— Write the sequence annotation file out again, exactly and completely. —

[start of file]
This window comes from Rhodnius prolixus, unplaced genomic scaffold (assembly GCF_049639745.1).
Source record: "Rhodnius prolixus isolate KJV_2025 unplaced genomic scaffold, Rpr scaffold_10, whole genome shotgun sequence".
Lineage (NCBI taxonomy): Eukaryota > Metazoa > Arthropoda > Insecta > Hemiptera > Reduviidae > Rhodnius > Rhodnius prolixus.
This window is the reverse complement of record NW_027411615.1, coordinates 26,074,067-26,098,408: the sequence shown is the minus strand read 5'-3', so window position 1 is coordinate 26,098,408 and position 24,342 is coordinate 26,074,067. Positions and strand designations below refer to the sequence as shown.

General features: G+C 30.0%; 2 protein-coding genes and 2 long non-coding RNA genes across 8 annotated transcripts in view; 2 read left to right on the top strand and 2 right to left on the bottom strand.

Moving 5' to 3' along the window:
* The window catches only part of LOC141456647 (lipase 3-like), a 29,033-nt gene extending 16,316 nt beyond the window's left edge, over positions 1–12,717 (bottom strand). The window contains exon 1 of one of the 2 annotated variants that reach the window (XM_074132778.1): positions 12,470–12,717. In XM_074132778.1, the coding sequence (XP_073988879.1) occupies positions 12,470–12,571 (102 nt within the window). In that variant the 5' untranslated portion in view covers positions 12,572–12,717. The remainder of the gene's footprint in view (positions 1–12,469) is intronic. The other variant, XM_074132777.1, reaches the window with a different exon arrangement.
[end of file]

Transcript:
This window comes from Rhodnius prolixus, unplaced genomic scaffold (assembly GCF_049639745.1).
Source record: "Rhodnius prolixus isolate KJV_2025 unplaced genomic scaffold, Rpr scaffold_10, whole genome shotgun sequence".
Lineage (NCBI taxonomy): Eukaryota > Metazoa > Arthropoda > Insecta > Hemiptera > Reduviidae > Rhodnius > Rhodnius prolixus.
This window is the reverse complement of record NW_027411615.1, coordinates 26,074,067-26,098,408: the sequence shown is the minus strand read 5'-3', so window position 1 is coordinate 26,098,408 and position 24,342 is coordinate 26,074,067. Positions and strand designations below refer to the sequence as shown.

General features: G+C 30.0%; 2 protein-coding genes and 2 long non-coding RNA genes across 8 annotated transcripts in view; 2 read left to right on the top strand and 2 right to left on the bottom strand.

Moving 5' to 3' along the window:
* The window catches only part of LOC141456647 (lipase 3-like), a 29,033-nt gene extending 16,316 nt beyond the window's left edge, over positions 1–12,717 (bottom strand). The window contains exon 1 of one of the 2 annotated variants that reach the window (XM_074132778.1): positions 12,470–12,717. In XM_074132778.1, the coding sequence (XP_073988879.1) occupies positions 12,470–12,571 (102 nt within the window). In that variant the 5' untranslated portion in view covers positions 12,572–12,717. The remainder of the gene's footprint in view (positions 1–12,469) is intronic. The other variant, XM_074132777.1, reaches the window with a different exon arrangement.